This blog is written by Lewis Winks, who collaborated with the Education Incubator to facilitate our eDartington Writing Retreats in summer 2021. In this blog, Lewis reflects on his experiences of moving an ‘in person’ event online, and the lessons learned.
I have been lucky enough to facilitate three online writing retreats (each lasting two days) for the Incubator this summer. Once a month, beginning in May we gathered on Zoom on a Thursday lunch time – continuing through to Friday lunchtime. The retreats were structured in such a way that across the two days, five hours of writing (split into 1.5 hour and 1-hour blocks) were protected for focused writing; yet the ethos of the retreat also emphasised social interaction and time out in order to echo the feeling of in-person retreats (formally held at Dartington Hall). Achieving this balance required some careful tweaking of the timetable with writing time placed alongside ‘buddy group’ time and breaks; as well as whole-group reflection sessions. Overall, I feel that we did a good job of achieving this balance – buddy groups, normally of 3-4, spent fifteen minutes in conversation before each session to plan and reflect on progress, while the writing time placed a greater degree of emphasis on individual’s work. The breaks and the evening were encouraged to be time-out spaces where participants could delve into the welcome packs they had received in the post in the preceding days or enjoy some of the ‘gifts’ left on the retreat Padlet by other participants (see picture). Crucially the invitation was for participants to see the time as their time and to enjoy it.
Each of the three retreats had their own tone, with the ebbs and flows of the academic year undoubtedly impacting on the degree to which participants could give themselves over to the time allowed for the retreat. Early concerns I had about the online nature of the writing retreat – especially after facilitating in-person retreats and witnessing the power of social interaction – quickly subsided. Indeed I noticed how aspects of online organisation and interaction lent themselves well to such an event. Breaking out into buddy groups was easy – and sharing of writing goals and progress was enabled without disturbance to others allowing each to work at their own pace. Even the whole group sessions worked well with some participating using voice, while others posted comments in the chat. However aspects of in-person culture were missing (and missed) by those of us fortunate enough to have experienced the retreats at Dartington all in previous years. In particular, social time in the evening and walks during the long lunch break stand out as highlights and important aspects of developing connections between participants.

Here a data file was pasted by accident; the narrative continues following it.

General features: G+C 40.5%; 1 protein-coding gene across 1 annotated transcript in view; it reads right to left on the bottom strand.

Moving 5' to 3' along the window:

Despite this, it has been notable that many of the participants took breaks away from their workstations, went for walks (and often shared on Padlet), and made use of their ID guides from the welcome packs (again, sharing what they had found). An informal culture of checking-in after breaks permeated the buddy groups, encouraging me that time was being taken ‘out’.
It may not be possible to replicate the in-person experience online, yet there are clearly benefits of the approach we took this year. Attendance across the three months was excellent with between 15 and 22 participants at each retreat, with a few returning for multiple events. The online structure made it possible for some to attend who wouldn’t otherwise be able to due to caring responsibilities or work obligations.
We’ve learned a lot this year running these events, and have come away from them with a strong feeling (supported by feedback from participants) that they have been worthwhile. Going forward, I think it would be exciting to consider how these events might be woven into the academic year, and how online retreats could work productively alongside their in-person counterparts to support the wonderful work of our Exeter colleagues.